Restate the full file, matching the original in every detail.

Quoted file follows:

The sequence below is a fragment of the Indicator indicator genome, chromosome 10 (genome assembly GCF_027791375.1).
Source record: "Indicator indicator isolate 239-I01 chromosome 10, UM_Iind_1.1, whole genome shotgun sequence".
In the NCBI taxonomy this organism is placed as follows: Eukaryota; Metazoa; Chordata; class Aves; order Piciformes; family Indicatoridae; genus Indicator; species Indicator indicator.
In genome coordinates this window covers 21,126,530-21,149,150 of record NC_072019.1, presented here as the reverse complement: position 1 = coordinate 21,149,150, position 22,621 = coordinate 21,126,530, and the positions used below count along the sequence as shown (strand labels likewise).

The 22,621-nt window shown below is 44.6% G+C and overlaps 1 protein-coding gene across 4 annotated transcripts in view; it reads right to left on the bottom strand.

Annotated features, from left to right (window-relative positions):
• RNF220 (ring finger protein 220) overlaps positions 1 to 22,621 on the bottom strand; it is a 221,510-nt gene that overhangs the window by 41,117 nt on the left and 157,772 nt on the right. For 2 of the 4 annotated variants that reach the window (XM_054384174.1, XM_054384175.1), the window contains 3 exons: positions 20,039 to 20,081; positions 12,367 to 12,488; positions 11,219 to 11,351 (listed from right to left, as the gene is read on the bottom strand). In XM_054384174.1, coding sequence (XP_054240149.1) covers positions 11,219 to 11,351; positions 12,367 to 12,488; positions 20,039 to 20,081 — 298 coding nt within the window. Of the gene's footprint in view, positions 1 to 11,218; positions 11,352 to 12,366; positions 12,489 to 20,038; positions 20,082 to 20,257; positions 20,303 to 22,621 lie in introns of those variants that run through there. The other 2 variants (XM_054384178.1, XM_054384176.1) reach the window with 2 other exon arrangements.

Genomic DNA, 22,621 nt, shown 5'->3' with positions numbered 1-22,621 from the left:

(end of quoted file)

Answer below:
The sequence below is a fragment of the Indicator indicator genome, chromosome 10 (genome assembly GCF_027791375.1).
Source record: "Indicator indicator isolate 239-I01 chromosome 10, UM_Iind_1.1, whole genome shotgun sequence".
In the NCBI taxonomy this organism is placed as follows: Eukaryota; Metazoa; Chordata; class Aves; order Piciformes; family Indicatoridae; genus Indicator; species Indicator indicator.
In genome coordinates this window covers 21,126,530-21,149,150 of record NC_072019.1, presented here as the reverse complement: position 1 = coordinate 21,149,150, position 22,621 = coordinate 21,126,530, and the positions used below count along the sequence as shown (strand labels likewise).

The 22,621-nt window shown below is 44.6% G+C and overlaps 1 protein-coding gene across 4 annotated transcripts in view; it reads right to left on the bottom strand.

Annotated features, from left to right (window-relative positions):
• RNF220 (ring finger protein 220) overlaps positions 1 to 22,621 on the bottom strand; it is a 221,510-nt gene that overhangs the window by 41,117 nt on the left and 157,772 nt on the right. For 2 of the 4 annotated variants that reach the window (XM_054384174.1, XM_054384175.1), the window contains 3 exons: positions 20,039 to 20,081; positions 12,367 to 12,488; positions 11,219 to 11,351 (listed from right to left, as the gene is read on the bottom strand). In XM_054384174.1, coding sequence (XP_054240149.1) covers positions 11,219 to 11,351; positions 12,367 to 12,488; positions 20,039 to 20,081 — 298 coding nt within the window. Of the gene's footprint in view, positions 1 to 11,218; positions 11,352 to 12,366; positions 12,489 to 20,038; positions 20,082 to 20,257; positions 20,303 to 22,621 lie in introns of those variants that run through there. The other 2 variants (XM_054384178.1, XM_054384176.1) reach the window with 2 other exon arrangements.

Genomic DNA, 22,621 nt, shown 5'->3' with positions numbered 1-22,621 from the left: